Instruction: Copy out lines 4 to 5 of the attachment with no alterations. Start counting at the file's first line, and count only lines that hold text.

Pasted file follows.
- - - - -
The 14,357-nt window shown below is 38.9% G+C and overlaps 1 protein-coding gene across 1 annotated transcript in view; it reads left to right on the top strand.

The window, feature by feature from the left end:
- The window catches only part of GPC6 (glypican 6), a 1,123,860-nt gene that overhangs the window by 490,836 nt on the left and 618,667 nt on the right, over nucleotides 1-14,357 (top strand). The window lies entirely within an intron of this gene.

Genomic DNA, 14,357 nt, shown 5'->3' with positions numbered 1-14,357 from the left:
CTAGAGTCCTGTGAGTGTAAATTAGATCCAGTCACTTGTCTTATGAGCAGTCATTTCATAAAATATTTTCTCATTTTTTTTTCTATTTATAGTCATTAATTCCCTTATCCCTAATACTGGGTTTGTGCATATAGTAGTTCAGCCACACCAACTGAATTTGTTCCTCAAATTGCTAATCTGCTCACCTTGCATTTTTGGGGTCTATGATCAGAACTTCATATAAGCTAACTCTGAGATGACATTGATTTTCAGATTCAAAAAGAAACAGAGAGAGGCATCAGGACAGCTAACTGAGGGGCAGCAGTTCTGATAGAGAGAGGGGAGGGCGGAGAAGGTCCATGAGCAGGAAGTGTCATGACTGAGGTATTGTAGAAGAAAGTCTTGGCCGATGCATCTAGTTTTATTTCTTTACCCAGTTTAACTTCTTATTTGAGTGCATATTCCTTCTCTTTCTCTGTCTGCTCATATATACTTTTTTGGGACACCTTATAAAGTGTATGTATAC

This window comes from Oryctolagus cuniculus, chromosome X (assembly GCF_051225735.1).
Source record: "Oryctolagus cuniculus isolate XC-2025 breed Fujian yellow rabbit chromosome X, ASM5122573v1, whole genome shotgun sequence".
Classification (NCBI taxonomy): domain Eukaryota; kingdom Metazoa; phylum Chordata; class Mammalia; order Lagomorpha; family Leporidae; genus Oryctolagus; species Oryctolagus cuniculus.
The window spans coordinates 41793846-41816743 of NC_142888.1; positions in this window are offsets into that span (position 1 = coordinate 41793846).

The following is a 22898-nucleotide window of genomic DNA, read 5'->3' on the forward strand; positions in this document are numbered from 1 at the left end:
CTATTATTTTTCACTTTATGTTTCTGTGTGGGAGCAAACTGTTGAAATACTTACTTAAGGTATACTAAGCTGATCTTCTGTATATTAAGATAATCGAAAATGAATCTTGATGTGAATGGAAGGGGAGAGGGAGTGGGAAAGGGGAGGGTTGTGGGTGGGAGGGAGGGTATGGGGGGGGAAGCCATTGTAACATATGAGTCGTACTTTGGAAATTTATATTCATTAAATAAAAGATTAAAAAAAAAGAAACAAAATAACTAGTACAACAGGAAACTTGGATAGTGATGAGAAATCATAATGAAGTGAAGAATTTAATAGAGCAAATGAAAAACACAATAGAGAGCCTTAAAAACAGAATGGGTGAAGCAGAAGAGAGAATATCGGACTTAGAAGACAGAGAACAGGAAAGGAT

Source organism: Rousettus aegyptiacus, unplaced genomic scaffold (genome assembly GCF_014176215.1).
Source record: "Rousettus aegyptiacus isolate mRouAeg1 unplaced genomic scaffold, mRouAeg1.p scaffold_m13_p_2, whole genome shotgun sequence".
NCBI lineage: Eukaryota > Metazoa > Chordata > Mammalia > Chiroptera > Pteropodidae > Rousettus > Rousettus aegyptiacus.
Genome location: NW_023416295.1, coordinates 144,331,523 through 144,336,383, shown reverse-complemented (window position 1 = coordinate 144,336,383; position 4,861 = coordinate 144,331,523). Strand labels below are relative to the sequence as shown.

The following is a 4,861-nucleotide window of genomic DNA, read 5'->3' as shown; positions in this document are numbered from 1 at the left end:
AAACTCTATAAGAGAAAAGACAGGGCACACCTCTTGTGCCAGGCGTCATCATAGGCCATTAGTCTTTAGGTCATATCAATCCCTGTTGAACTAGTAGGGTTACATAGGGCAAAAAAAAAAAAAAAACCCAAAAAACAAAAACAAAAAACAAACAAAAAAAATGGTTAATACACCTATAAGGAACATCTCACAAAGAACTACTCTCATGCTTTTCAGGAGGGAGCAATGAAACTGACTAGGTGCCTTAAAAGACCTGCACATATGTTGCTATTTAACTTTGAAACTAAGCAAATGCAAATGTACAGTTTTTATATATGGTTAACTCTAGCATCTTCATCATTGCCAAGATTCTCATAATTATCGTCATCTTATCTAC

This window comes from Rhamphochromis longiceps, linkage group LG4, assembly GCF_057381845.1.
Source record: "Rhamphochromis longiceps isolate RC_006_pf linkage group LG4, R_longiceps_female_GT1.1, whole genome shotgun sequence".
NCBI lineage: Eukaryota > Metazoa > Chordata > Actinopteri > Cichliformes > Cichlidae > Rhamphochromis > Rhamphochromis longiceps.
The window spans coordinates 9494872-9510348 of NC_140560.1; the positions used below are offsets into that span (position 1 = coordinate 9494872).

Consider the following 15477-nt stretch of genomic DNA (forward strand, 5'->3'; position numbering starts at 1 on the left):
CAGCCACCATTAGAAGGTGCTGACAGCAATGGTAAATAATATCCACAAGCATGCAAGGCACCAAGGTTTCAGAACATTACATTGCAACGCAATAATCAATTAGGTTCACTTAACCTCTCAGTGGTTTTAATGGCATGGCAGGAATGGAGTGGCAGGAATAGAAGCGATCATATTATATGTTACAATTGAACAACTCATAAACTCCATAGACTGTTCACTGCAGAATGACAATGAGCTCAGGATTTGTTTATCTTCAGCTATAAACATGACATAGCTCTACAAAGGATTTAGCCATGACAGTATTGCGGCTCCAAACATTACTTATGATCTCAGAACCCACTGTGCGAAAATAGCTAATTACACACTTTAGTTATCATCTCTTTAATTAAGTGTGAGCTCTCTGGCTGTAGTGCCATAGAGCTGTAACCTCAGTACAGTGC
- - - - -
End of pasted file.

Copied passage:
Genomic DNA, 14,357 nt, shown 5'->3' with positions numbered 1-14,357 from the left:
CTAGAGTCCTGTGAGTGTAAATTAGATCCAGTCACTTGTCTTATGAGCAGTCATTTCATAAAATATTTTCTCATTTTTTTTTCTATTTATAGTCATTAATTCCCTTATCCCTAATACTGGGTTTGTGCATATAGTAGTTCAGCCACACCAACTGAATTTGTTCCTCAAATTGCTAATCTGCTCACCTTGCATTTTTGGGGTCTATGATCAGAACTTCATATAAGCTAACTCTGAGATGACATTGATTTTCAGATTCAAAAAGAAACAGAGAGAGGCATCAGGACAGCTAACTGAGGGGCAGCAGTTCTGATAGAGAGAGGGGAGGGCGGAGAAGGTCCATGAGCAGGAAGTGTCATGACTGAGGTATTGTAGAAGAAAGTCTTGGCCGATGCATCTAGTTTTATTTCTTTACCCAGTTTAACTTCTTATTTGAGTGCATATTCCTTCTCTTTCTCTGTCTGCTCATATATACTTTTTTGGGACACCTTATAAAGTGTATGTATAC